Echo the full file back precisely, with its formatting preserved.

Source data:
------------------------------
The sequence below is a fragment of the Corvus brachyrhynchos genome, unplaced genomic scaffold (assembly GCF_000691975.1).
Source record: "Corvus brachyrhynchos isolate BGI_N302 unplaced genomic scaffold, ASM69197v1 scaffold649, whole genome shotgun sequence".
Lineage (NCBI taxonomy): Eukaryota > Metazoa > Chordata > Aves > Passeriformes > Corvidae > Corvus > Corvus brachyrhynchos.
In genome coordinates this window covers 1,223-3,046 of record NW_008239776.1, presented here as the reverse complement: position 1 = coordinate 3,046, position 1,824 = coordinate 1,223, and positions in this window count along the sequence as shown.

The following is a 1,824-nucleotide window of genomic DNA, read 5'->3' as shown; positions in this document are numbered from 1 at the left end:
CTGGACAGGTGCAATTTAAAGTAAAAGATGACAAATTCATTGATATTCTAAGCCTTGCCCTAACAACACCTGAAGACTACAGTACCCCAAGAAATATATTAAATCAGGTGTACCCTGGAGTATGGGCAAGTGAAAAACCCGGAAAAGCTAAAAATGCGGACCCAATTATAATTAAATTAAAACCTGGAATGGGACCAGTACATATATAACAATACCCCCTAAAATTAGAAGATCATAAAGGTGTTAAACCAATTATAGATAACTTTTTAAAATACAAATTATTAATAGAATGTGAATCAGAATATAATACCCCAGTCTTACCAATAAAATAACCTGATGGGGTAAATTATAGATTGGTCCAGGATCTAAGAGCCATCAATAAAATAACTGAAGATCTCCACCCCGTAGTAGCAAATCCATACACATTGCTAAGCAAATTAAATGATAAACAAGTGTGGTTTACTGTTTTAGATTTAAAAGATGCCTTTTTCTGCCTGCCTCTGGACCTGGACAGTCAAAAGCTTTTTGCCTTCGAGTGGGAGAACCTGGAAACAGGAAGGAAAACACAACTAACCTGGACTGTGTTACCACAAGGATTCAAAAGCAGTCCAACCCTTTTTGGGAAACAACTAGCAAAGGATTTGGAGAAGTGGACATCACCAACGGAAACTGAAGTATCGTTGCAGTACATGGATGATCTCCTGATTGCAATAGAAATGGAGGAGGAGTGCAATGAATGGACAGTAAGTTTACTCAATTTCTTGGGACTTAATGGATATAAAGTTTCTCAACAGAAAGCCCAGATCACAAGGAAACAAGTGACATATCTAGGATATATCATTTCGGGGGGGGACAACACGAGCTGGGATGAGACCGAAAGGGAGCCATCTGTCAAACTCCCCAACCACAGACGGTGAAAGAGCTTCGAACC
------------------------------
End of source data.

The sequence below is a fragment of the Corvus brachyrhynchos genome, unplaced genomic scaffold (assembly GCF_000691975.1).
Source record: "Corvus brachyrhynchos isolate BGI_N302 unplaced genomic scaffold, ASM69197v1 scaffold649, whole genome shotgun sequence".
Lineage (NCBI taxonomy): Eukaryota > Metazoa > Chordata > Aves > Passeriformes > Corvidae > Corvus > Corvus brachyrhynchos.
In genome coordinates this window covers 1,223-3,046 of record NW_008239776.1, presented here as the reverse complement: position 1 = coordinate 3,046, position 1,824 = coordinate 1,223, and positions in this window count along the sequence as shown.

The following is a 1,824-nucleotide window of genomic DNA, read 5'->3' as shown; positions in this document are numbered from 1 at the left end:
CTGGACAGGTGCAATTTAAAGTAAAAGATGACAAATTCATTGATATTCTAAGCCTTGCCCTAACAACACCTGAAGACTACAGTACCCCAAGAAATATATTAAATCAGGTGTACCCTGGAGTATGGGCAAGTGAAAAACCCGGAAAAGCTAAAAATGCGGACCCAATTATAATTAAATTAAAACCTGGAATGGGACCAGTACATATATAACAATACCCCCTAAAATTAGAAGATCATAAAGGTGTTAAACCAATTATAGATAACTTTTTAAAATACAAATTATTAATAGAATGTGAATCAGAATATAATACCCCAGTCTTACCAATAAAATAACCTGATGGGGTAAATTATAGATTGGTCCAGGATCTAAGAGCCATCAATAAAATAACTGAAGATCTCCACCCCGTAGTAGCAAATCCATACACATTGCTAAGCAAATTAAATGATAAACAAGTGTGGTTTACTGTTTTAGATTTAAAAGATGCCTTTTTCTGCCTGCCTCTGGACCTGGACAGTCAAAAGCTTTTTGCCTTCGAGTGGGAGAACCTGGAAACAGGAAGGAAAACACAACTAACCTGGACTGTGTTACCACAAGGATTCAAAAGCAGTCCAACCCTTTTTGGGAAACAACTAGCAAAGGATTTGGAGAAGTGGACATCACCAACGGAAACTGAAGTATCGTTGCAGTACATGGATGATCTCCTGATTGCAATAGAAATGGAGGAGGAGTGCAATGAATGGACAGTAAGTTTACTCAATTTCTTGGGACTTAATGGATATAAAGTTTCTCAACAGAAAGCCCAGATCACAAGGAAACAAGTGACATATCTAGGATATATCATTTCGGGGGGGGACAACACGAGCTGGGATGAGACCGAAAGGGAGCCATCTGTCAAACTCCCCAACCACAGACGGTGAAAGAGCTTCGAACC